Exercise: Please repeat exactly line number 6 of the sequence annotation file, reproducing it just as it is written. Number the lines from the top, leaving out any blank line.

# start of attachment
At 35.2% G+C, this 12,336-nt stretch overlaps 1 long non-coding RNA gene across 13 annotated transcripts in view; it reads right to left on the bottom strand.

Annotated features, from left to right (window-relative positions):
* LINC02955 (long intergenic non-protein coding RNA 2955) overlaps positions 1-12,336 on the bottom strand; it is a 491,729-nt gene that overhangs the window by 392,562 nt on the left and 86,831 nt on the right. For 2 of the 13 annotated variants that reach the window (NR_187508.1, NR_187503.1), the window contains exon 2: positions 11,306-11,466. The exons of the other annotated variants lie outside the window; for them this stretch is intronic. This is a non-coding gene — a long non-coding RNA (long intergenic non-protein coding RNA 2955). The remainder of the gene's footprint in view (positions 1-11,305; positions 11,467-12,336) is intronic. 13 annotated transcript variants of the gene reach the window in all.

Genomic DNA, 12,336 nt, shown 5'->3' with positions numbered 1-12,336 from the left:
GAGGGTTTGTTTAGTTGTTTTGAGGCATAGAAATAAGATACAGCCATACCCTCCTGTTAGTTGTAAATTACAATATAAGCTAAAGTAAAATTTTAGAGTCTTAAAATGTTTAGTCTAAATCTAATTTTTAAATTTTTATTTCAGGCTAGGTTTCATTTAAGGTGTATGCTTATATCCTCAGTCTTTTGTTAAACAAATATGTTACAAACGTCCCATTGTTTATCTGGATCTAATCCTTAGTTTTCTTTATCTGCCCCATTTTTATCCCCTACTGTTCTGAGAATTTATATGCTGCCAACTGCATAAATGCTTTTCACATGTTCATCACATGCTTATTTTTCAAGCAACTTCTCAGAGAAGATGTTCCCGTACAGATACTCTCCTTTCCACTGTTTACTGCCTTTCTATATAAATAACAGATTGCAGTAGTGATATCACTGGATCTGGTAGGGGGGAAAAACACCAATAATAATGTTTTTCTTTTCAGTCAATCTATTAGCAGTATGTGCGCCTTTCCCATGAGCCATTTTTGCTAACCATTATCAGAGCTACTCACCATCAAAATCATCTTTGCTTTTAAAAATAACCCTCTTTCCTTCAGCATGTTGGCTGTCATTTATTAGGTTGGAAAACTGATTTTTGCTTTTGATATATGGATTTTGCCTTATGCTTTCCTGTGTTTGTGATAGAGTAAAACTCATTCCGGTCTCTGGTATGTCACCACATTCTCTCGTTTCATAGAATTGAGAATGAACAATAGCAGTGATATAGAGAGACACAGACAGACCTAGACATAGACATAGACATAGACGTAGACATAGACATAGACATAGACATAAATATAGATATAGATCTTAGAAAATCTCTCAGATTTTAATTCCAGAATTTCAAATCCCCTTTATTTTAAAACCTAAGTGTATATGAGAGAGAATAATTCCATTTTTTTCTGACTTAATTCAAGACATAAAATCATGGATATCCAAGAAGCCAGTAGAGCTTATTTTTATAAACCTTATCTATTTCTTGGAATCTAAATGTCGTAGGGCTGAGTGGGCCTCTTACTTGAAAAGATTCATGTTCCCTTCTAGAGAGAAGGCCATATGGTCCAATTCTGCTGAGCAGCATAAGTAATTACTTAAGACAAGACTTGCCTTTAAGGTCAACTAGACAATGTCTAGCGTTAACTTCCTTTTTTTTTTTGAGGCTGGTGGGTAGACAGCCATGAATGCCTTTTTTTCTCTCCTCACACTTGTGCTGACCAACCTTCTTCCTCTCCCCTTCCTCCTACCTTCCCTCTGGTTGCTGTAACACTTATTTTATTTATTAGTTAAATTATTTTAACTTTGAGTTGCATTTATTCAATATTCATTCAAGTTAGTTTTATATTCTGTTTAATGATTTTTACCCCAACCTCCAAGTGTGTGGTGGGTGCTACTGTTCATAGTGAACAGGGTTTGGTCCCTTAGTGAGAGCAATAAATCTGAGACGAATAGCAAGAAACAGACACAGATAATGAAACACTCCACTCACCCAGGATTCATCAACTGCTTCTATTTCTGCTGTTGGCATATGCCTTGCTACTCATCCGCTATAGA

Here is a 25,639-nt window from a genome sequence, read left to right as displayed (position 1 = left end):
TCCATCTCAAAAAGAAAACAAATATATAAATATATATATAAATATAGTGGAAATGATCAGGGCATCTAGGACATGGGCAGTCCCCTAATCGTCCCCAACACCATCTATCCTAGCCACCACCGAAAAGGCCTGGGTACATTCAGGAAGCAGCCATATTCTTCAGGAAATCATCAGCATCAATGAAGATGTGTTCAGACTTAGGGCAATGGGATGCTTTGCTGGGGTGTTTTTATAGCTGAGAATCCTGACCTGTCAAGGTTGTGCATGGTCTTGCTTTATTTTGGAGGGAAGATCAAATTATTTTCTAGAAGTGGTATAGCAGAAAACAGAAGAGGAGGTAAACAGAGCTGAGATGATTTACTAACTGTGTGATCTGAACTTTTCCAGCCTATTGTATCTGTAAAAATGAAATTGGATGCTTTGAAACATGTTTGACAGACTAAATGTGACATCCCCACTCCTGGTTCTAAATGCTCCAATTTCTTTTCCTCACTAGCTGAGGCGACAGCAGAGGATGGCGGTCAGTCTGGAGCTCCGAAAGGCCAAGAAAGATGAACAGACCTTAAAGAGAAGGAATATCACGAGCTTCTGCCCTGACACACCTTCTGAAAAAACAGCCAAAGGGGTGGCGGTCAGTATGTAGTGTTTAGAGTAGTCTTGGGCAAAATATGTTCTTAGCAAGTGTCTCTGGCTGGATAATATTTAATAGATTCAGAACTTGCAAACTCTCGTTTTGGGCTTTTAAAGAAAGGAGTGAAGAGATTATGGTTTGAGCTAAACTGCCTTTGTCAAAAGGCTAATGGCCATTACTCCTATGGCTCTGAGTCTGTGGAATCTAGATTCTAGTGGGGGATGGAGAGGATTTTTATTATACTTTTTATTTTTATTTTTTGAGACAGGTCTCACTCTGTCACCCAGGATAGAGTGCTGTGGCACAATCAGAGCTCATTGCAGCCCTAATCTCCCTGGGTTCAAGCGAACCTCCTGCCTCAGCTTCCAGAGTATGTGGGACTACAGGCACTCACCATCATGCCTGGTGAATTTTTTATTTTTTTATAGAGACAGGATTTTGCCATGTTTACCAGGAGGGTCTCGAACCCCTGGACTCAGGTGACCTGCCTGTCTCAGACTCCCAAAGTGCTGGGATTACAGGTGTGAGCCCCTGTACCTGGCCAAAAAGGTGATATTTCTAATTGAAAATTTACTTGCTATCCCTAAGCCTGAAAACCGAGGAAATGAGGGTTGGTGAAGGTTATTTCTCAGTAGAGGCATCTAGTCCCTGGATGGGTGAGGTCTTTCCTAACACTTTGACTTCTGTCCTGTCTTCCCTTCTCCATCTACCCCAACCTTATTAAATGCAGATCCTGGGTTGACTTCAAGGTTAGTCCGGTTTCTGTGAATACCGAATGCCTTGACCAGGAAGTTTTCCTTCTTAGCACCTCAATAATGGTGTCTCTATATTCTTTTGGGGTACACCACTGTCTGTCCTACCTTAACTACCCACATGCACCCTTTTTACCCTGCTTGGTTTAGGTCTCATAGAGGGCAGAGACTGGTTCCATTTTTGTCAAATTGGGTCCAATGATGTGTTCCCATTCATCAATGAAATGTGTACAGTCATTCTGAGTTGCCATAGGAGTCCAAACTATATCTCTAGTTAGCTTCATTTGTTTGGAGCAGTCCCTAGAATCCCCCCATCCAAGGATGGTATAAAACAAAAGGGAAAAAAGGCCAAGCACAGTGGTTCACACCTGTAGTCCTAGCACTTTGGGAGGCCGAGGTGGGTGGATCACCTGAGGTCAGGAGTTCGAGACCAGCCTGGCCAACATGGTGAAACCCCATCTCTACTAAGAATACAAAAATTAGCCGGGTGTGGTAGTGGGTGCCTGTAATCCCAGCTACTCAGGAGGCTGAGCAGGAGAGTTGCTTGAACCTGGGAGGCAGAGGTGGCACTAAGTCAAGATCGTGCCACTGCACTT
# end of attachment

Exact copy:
Here is a 25,639-nt window from a genome sequence, read left to right as displayed (position 1 = left end):